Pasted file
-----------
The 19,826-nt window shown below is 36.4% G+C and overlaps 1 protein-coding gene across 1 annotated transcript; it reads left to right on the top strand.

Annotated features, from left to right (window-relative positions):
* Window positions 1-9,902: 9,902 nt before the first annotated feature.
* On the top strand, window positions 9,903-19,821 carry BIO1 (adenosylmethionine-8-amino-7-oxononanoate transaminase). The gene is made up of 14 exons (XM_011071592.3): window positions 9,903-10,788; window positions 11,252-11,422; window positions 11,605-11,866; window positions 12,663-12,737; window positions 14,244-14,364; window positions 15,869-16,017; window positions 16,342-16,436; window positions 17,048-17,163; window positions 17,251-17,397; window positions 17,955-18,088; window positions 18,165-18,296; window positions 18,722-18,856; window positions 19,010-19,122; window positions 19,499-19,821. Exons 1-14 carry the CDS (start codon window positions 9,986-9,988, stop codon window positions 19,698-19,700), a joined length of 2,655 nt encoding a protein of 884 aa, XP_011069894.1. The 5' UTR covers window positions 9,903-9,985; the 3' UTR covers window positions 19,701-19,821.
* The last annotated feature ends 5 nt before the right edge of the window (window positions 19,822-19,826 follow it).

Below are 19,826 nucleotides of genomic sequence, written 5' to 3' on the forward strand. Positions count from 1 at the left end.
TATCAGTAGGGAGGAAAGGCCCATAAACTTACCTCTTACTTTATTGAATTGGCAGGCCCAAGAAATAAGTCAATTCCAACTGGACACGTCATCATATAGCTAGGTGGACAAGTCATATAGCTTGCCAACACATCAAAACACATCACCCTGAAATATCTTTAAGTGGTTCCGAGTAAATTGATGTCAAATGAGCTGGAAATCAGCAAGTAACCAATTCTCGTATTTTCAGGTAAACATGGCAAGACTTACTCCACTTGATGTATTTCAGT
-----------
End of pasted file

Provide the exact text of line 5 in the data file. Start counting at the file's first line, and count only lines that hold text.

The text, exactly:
* The last annotated feature ends 5 nt before the right edge of the window (window positions 19,822-19,826 follow it).